Things changed ever since I relocated to Jakarta – I’ve significantly reduced my outdoor routine. Here I’d have to drive to my route just to run, which is just ridiculous, whereas in Frisco I would just get out of the house and run. I didn’t have to think about my phone, my wallet, my car keys and whatnot. There aren’t many green locations around where I live in the Big Durian, at least those that have a more private setting, and it sucks because I know I could last longer on my feet when I’m running close to nature (True story: One time, I broke my PR 10-miler in the rain at the Presidio without rest. And yes, I was that frustrated at that time of my life, and the drizzle just felt super invigorating for my soul).

So what did I do? I developed a system that allows me to draw energy from inward. What do I mean by that? Well, perhaps you’ll get the picture if I say what I’m about to say now applies to everything from running to real life: At some point, external reality will run out of resources to extract for you keep going. So when those inopportune circumstances do happen, it doesn’t mean that the universe is trying keep you from moving forward. You simply can’t move to the next level if you conclude those circumstances as an excuse for you to get lazy and stay put. When you really think about it, they happen because you need to push harder and become stronger, and by stronger, I don’t necessarily mean breaking another PR, finishing a race 30 seconds faster, and/or building a higher mileage in the next 3 weeks.

A huge part of nurturing that internal locus of control, at least, in running and lasting through the treadmill blahs, is positive self-talk. I know this sounds a bit woo-woo, but deep down I believe you and me and the rest of the world already know that logic and reasoning cannot explain how everything works.

The words I choose as my personal mantras may not be the kind sunshine and rainbows you get in self-help books, but they work for me to keep my spirits up till the end of the line for 2 infallible reasons: 1) Each mantra explicitly contains 2 syllables to form a steady 2-stride beat that matches my cadence, and 2) They all help me forget about the self-conscious ‘hows’ and ‘how-tos’ of it all and remind me of why I run in the first place as well as why I must keep running. I can’t promise a faster finish, but I can promise that you won’t stop at that moment when you feel like quitting the most. So go ahead, try chanting these mantras in your heart when the going gets tough:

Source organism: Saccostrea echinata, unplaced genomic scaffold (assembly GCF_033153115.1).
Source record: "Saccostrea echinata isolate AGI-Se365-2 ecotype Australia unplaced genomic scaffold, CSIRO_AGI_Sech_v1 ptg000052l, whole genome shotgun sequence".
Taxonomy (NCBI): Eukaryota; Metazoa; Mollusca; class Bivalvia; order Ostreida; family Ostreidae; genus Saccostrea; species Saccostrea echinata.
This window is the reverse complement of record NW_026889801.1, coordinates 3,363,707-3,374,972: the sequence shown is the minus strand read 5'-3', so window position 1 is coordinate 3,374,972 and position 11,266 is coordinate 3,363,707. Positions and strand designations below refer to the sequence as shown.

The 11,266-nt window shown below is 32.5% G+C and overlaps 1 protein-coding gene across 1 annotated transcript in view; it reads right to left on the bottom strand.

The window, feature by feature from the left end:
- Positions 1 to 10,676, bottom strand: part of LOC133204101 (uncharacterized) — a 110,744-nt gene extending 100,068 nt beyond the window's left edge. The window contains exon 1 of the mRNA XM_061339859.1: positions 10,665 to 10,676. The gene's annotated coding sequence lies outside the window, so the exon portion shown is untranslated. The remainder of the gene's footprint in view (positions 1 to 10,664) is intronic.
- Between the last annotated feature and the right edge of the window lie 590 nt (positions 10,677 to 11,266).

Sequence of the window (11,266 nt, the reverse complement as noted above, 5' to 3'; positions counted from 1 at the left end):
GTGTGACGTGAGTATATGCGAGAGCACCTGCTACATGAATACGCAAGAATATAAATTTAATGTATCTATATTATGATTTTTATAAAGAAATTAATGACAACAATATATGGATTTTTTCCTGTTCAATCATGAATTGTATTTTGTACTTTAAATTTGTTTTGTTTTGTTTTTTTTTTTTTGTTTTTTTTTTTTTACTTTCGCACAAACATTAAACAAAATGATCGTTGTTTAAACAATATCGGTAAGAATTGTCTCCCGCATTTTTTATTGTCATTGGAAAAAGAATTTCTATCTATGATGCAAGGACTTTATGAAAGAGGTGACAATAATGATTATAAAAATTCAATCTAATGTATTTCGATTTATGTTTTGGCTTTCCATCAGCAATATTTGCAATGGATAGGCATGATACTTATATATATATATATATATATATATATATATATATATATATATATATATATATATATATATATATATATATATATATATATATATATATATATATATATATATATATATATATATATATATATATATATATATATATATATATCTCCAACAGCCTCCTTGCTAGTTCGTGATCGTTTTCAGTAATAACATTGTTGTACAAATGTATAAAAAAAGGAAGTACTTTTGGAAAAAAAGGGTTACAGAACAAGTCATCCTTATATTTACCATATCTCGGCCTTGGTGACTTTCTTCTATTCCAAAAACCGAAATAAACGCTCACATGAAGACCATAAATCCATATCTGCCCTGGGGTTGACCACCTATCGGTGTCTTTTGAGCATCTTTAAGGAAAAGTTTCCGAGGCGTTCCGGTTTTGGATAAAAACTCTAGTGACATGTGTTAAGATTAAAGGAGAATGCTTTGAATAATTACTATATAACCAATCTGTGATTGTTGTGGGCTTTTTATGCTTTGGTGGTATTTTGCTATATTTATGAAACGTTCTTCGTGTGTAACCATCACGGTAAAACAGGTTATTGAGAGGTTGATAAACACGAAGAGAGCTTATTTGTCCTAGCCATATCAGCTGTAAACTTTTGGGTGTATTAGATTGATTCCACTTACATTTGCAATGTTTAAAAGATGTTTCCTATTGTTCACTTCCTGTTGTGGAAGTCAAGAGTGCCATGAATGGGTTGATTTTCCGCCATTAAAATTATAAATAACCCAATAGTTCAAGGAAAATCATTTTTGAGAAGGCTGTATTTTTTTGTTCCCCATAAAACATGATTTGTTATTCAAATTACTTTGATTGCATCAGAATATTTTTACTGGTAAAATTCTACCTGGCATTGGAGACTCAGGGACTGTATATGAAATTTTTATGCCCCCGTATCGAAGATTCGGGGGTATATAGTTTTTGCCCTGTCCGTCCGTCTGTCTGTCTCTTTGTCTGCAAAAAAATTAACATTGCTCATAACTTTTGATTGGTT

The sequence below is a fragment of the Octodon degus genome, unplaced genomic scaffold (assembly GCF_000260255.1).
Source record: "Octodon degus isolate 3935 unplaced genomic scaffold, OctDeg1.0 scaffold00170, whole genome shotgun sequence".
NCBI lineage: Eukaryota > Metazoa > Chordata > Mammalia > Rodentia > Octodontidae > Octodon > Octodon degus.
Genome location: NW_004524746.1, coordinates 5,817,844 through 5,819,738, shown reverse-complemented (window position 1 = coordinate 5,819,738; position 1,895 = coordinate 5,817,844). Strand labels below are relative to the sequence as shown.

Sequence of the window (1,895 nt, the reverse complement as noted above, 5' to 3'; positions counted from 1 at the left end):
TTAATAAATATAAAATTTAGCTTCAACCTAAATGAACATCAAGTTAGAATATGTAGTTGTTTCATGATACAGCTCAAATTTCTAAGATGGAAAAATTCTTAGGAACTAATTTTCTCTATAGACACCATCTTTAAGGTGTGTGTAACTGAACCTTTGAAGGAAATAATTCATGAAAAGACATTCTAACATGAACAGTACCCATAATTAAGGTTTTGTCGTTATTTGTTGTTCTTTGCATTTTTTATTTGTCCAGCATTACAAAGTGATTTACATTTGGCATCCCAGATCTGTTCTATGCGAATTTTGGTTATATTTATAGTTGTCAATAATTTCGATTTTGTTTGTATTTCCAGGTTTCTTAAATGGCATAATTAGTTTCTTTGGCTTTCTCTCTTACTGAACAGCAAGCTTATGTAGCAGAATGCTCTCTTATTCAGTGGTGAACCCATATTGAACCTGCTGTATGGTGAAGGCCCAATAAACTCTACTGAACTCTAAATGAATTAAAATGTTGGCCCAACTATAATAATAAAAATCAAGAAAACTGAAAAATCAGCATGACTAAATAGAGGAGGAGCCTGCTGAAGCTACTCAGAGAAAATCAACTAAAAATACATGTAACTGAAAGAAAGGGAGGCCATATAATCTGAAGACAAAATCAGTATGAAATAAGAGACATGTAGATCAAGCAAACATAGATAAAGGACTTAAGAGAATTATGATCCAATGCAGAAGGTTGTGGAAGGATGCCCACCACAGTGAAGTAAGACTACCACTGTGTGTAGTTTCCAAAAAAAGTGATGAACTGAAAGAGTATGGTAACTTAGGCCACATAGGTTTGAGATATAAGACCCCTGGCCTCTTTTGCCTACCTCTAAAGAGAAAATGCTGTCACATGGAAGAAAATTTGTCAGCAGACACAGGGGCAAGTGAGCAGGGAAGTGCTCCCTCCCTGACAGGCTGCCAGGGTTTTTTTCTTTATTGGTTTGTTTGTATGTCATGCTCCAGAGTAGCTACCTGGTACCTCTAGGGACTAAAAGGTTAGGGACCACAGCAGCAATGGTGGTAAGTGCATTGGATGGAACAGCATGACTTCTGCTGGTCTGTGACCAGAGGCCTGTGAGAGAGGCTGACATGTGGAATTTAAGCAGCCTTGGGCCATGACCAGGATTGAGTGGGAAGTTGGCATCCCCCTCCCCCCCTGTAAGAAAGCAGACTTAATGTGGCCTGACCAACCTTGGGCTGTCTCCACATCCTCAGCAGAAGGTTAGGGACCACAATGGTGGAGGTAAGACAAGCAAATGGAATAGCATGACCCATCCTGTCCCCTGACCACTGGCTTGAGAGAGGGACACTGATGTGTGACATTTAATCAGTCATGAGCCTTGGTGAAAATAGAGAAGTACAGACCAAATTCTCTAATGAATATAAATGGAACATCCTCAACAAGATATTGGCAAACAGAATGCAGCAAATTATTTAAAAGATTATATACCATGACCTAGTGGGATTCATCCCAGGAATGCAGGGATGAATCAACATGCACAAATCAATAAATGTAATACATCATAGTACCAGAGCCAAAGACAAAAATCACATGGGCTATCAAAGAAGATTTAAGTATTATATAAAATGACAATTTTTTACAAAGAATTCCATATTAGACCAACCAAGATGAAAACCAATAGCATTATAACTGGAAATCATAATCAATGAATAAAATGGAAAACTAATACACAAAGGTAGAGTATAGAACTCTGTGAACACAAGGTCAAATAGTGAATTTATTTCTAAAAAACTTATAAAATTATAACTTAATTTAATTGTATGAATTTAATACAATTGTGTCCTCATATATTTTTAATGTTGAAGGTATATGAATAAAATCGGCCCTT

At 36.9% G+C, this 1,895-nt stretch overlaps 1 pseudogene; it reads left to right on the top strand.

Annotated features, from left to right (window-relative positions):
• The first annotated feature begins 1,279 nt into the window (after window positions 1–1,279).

Be soft.

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I have to admit, I stole these words from Kurt Vonnegut. But it’s only recently that I discovered his message makes perfect sense as you run. For instance, normally I’d be pushing myself to injury with self-punishing words bouncing off my head. But wait till you try to instill a much kinder mentality in yourself, such as Vonnegut’s, and you’d be surprised by how easy the miles ahead can get. As I lighten up the weight of my shoulders, I could almost feel every fiber in me dissolving into the fluidity of the run. It’s what running’s supposed to feel like: You’re gentle with yourself and with the world around you. You turn into the organic force of nature that you are, and nothing else feels more at home than that moment you become one with the universe – it’s smooth, it’s intimate, and it’s liberating.

 

Let go.

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Sometimes when I’m running, instead of thinking less about the problems I’m having with my life, I’m thinking more into it. I start to see all the little things that I’ve done, the causes I’ve made, and everything else that’s wrong with me that’s led to those problems. So instead of coming out of the run feeling better, I feel even worse. Holding a grudge is a big burden on your otherwise healthy mentality, even if it’s a grudge you hold about yourself. So just let it go, because you’re not perfect and no human on earth will ever be.

 

(I can’t). God can.1 

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Runners often use the ‘I can’ mantra to get pass their mid-race slog. But for some reason, it’s never worked for me. It may be because I’m too scared to take a chance to be slightly more confident than usual, for fear that if I fail to achieve the particular higher target, I’ll lose trust in myself significantly during the next mile. So here I am to admit: There are a lot of things I cannot do. There are many more things I cannot understand. However, I’m a believer of the God that sacrificed His only son’s life, just for someone as un-able as me. I wish I can do so many things to show passing observers and dedicated readers alike that inexhaustible grace – a great many ambitious things. But the fact that I can’t do it all a time doesn’t stop me from believing and surrendering myself to the Greater Good in the long run.